Street Date 2/9/21;
Box Office $8.99 million;
$29.98 DVD, $34.98 Blu-ray;
Rated ‘R’ for strong bloody horror violence, sexual content, and language throughout.
Stars Vince Vaughn, Kathryn Newton, Katie Finneran, Dana Drori, Celeste O’Connor, Misha Osherovich, Uriah Shelton, Alan Ruck.
There’s a lot of fun to be had in Freaky, which combines the scares of a slasher film and the wackiness of a body-swap comedy to great effect.
The film goes to town on all sorts of tropes from horror films to high school and teen coming-of-age movies. Freaky the kind of movie that could easily end up being a cult hit.
It begins as any typical slasher movie would, with a psychotic killer nicknamed the Butcher (Vince Vaughn) stalking sex-crazy teenagers having a party. During the mayhem, he discovers the antiquities collection of one of the kids’ parents, and an ancient magical dagger calls out to him.
His next target turns out to be Millie (Kathryn Newton), a typical American put-upon teenager dealing with all sorts of angst, not the least of which is her father’s sudden death a year earlier and her mother turning to alcoholism to cope. So when her mother doesn’t show up to give her a ride home after the Homecoming game, the Butcher strikes, and manages to stab her in the shoulder with the magical dagger before Millie’s cop sister shows up to scare him off.
The next morning, Millie and the Butcher wake up in each other’s bodies. Since Millie was able to describe the Butcher to police, everyone now knows what he looks like, so she can’t just go walking around in his body trying to figure out what happened. But having the body of a teenage girl gives new life to the Butcher, who now has a free pass to fresh meat at high school, and ends up running afoul of all the same people who have been giving Millie problems.
Eventually, Millie is able to reconnect with her friends and convince them of what happened, and they learn about the dagger’s body-swap abilities, and that they have until the end of the day to reverse the process with another stab before the switch becomes permanent.
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The blend of supernatural hijinks with typical high school problems gives the movie some serious “Buffy the Vampire Slayer” vibes, particularly the way it serves as a revenge fantasy for dealing with all the troubles that pop up during high school, from bullies to mean teachers. The film finds a nice balance between tongue-in-cheek humor and some nasty gore.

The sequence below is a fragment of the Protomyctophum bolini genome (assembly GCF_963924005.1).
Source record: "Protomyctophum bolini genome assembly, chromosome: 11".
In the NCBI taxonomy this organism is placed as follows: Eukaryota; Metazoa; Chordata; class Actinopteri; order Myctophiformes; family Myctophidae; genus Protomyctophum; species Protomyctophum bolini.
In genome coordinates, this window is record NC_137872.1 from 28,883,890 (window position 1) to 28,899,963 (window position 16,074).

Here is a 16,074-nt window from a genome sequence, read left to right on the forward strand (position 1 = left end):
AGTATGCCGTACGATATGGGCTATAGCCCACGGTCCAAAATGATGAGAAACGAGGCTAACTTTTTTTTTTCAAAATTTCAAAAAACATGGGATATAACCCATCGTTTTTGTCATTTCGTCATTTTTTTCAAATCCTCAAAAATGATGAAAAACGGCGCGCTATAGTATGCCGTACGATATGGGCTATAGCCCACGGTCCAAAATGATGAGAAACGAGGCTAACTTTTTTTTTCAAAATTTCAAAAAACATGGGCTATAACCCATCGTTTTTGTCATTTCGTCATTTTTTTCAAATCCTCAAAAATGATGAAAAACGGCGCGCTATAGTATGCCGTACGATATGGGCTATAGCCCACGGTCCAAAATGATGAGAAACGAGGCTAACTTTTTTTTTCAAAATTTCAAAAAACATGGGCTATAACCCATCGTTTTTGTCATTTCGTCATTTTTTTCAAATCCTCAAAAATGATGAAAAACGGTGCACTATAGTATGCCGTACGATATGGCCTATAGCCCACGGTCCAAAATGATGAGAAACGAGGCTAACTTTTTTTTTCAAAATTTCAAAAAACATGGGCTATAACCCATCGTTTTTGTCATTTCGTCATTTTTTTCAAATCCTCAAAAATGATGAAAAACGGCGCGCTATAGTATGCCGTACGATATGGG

Newton does a good job switching from meek teenager to killer on a dime, but the key to the film’s success is Vaughn, who has to take on the persona of a teenage girl. That’s why you cast someone like Vaughn for this role, since he’s no stranger to playing creepy, but has the comedic chops to pull off a convincing Millie.
The Blu-ray includes a number of good bonus features, starting with the feature-length commentary by director Christopher Landon, who covers all the challenges of filming at an active high school during the winter in Atlanta with a shoestring budget.
Other extras include three deleted scenes running about five minutes in total, including a funny bit with a rideshare driver.
The two-and-a-half-minute “Split Personalities: Millie vs. The Butcher” featurette deals with Vaughn and Newton crafting their characters, while the three-and-a-half-minute “Crafting the Kills” dissects the variety of gruesome murders depicted in the film.
“Christopher Landon’s Brand of Horror” is a two-and-a-half-minute featurette about the director’s penchant for horror-comedy. Finally, the three-minute “Final Girl Reframed” examines how the film flips some common horror tropes about gender stereotypes.